I’m incentivized to continue helping as needed and Nemo wants to build it as big as can be: win-win.

A sigh of relief

Running multiple businesses is hard. Doing so when there is little to no alignment is almost impossible. It is mentally draining, especially when you want to be done.

When I meet founders working on multiple projects, I always push them. Which has a bigger upside? Why are you running the other business?

It almost always centers around sunk costs. “We have worked so hard to get here, why give it all up? It won’t take that much work…”


I have made this mistake (many times!). Don’t fall for the trap. It always takes more work and more energy.

“United we stand, divided we fall” [this is talking about attention too!!]

Are you working on multiple projects? Why? Which are you most passionate about? Which is most promising?

Everytime I have sold a business, I was incredibly relieved. Finally being done takes a massive burden off your shoulders. It frees your mind to focus on shit that actually matters.

Are you really rhyming?

For a long time I ran both FBA ALLSTARS (the podcast on all things Amazon and ecommerce) and The Syndicate (the show on early stage startup investing and our accredited investor group).

In one sense, the projects rhymed really well. Both were podcasts, both revolved around startups and companies… isn’t that enough?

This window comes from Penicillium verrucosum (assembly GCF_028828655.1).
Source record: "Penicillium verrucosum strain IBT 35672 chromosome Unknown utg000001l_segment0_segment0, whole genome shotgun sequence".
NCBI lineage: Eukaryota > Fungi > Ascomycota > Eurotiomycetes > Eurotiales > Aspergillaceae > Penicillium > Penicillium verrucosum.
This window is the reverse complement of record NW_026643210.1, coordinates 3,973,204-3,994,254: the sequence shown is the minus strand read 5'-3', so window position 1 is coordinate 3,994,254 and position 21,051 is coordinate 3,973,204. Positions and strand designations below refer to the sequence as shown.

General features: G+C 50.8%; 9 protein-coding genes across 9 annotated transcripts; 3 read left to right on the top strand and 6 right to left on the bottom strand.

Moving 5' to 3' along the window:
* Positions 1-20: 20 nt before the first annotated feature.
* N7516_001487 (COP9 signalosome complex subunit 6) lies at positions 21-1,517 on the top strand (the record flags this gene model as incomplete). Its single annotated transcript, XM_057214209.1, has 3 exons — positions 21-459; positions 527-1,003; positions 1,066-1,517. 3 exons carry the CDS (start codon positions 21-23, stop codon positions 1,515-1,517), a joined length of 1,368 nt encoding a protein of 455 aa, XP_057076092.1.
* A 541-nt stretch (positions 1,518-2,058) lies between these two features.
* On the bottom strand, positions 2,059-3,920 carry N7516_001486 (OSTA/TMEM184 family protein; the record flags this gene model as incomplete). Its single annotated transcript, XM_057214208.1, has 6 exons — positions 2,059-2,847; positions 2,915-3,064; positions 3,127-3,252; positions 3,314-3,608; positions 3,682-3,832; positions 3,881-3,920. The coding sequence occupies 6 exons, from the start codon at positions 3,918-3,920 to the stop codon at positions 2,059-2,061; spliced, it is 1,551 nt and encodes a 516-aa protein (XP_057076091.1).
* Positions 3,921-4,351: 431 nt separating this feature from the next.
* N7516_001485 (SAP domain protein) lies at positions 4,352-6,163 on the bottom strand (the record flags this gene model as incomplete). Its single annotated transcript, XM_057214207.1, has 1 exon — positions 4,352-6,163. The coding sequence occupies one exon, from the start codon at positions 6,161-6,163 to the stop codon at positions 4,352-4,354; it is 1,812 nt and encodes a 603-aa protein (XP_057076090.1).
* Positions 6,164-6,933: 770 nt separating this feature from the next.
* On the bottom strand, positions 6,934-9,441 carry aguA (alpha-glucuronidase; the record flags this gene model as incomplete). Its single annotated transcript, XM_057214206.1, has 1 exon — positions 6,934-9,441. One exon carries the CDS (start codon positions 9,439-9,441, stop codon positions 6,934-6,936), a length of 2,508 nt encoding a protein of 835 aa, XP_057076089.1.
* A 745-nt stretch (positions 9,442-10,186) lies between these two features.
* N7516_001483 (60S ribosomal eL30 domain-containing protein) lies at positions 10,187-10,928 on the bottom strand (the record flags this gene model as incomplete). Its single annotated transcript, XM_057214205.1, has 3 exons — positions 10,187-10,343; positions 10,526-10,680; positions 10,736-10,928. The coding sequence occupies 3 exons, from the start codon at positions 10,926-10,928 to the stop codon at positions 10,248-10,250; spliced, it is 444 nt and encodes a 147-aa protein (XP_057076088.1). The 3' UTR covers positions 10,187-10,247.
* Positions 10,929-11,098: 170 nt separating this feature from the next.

If you have to ask, the answer is obvious. When we ask questions, we are trying to convince ourselves of something we know to be false.

There is ZERO synergistic benefit to pursuing both projects. With the exception of occasional cross-promotion, I was living in two totally different worlds.

And while differing perspectives are important, too much deviation is counterproductive. After selling my ecommerce business, there was absolutely no reason to continue the podcast (besides making money). Inevitably motivation faded, I slacked and quality suffered. That isn’t fair to myself or my audience.

Unrelated sidenote: repeat rhyming

As an angel investor, I’m always excited to speak with repeat founders. When an entrepreneur has had a hit and is back building another business in a similar industry, that is a really strong sign. Not only are they experienced and capable of building a team, but they are excited about the space.

“History doesn’t repeat itself, but it often rhymes” — Mark Twain

There is no better predictor of future success than past performance. Repeat founders with relevant experience rarely struggle to get funded.

Closing thoughts

We could go way off the rails talking about rhyming, randomness and entrepreneurship as a whole. But I think you get the point…

It all comes down to questions and understanding yourself and your motives:

  • What are you working on, and why?
  • Are you tackling multiple projects?
  • Is that a good idea?

I don’t have the answers to any of this. All I know is offloading unrelated projects feels really freaking good.



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Matt Ward

Matt Ward

Climate Syndicate Lead @ 4WARD.VC | Startup Strategy & Growth Advisor @ | Serial Founder: 3 Exits | Looking to join top Climate/Impact VC Fund